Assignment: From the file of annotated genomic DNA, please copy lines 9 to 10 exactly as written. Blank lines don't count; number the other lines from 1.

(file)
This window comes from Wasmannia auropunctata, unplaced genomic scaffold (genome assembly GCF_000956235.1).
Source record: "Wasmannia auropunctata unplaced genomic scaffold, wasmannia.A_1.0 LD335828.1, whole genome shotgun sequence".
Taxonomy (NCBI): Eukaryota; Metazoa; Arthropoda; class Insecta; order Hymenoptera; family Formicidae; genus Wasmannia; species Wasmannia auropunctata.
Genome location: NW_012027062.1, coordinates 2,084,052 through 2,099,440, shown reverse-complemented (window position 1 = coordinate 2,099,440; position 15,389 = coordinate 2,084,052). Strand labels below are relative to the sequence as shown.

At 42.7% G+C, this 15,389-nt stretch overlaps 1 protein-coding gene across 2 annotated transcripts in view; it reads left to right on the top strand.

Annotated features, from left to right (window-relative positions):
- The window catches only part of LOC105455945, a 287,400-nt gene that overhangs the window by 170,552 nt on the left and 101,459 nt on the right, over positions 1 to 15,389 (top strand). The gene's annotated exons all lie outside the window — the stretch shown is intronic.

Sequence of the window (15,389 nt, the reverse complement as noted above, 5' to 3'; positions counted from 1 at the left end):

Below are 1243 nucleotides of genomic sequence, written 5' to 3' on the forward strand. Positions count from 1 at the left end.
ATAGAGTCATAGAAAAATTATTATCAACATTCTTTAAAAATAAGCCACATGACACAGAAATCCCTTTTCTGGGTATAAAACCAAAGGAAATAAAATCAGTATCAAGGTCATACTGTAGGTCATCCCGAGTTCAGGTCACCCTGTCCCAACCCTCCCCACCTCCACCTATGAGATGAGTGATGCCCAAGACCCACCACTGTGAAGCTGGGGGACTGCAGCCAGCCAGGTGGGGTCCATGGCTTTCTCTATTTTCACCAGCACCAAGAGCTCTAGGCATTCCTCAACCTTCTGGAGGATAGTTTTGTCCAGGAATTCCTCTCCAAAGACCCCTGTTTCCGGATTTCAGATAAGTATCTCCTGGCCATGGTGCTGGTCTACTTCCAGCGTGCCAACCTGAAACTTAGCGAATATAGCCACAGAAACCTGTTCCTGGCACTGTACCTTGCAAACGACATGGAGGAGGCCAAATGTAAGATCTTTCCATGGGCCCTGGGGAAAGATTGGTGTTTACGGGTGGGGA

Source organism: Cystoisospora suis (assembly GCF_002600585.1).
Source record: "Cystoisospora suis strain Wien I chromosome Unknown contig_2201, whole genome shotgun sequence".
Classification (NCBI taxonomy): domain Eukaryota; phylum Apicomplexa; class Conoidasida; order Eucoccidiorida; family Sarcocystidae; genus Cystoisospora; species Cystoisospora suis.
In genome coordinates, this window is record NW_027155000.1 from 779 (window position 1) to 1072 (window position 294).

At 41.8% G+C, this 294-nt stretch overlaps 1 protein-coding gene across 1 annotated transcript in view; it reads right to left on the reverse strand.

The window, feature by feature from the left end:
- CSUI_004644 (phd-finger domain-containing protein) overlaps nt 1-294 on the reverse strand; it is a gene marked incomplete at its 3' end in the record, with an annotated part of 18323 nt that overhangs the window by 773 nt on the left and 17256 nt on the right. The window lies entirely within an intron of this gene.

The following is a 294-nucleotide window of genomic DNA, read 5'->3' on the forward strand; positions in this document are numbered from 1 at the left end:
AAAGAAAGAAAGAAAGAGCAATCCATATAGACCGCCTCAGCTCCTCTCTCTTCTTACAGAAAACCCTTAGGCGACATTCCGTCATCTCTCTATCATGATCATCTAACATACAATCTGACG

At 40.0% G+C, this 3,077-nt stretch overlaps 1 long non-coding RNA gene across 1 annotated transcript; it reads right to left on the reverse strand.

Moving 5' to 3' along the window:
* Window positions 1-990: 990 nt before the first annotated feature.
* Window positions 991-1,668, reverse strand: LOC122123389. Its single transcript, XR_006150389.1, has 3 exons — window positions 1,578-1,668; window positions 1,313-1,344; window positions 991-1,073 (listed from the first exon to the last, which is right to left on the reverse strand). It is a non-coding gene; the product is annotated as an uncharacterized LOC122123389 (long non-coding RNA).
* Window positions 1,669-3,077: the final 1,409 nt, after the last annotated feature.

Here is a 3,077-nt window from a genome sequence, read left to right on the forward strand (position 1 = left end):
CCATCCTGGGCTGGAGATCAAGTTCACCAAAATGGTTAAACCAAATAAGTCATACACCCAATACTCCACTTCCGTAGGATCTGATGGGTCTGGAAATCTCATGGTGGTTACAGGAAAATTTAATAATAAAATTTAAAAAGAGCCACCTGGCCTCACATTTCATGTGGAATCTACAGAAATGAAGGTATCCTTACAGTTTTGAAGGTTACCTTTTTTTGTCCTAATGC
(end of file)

Below are 1243 nucleotides of genomic sequence, written 5' to 3' on the forward strand. Positions count from 1 at the left end.
ATAGAGTCATAGAAAAATTATTATCAACATTCTTTAAAAATAAGCCACATGACACAGAAATCCCTTTTCTGGGTATAAAACCAAAGGAAATAAAATCAGTATCAAGGTCATACTGTAGGTCATCCCGAGTTCAGGTCACCCTGTCCCAACCCTCCCCACCTCCACCTATGAGATGAGTGATGCCCAAGACCCACCACTGTGAAGCTGGGGGACTGCAGCCAGCCAGGTGGGGTCCATGGCTTTCTCTATTTTCACCAGCACCAAGAGCTCTAGGCATTCCTCAACCTTCTGGAGGATAGTTTTGTCCAGGAATTCCTCTCCAAAGACCCCTGTTTCCGGATTTCAGATAAGTATCTCCTGGCCATGGTGCTGGTCTACTTCCAGCGTGCCAACCTGAAACTTAGCGAATATAGCCACAGAAACCTGTTCCTGGCACTGTACCTTGCAAACGACATGGAGGAGGCCAAATGTAAGATCTTTCCATGGGCCCTGGGGAAAGATTGGTGTTTACGGGTGGGGA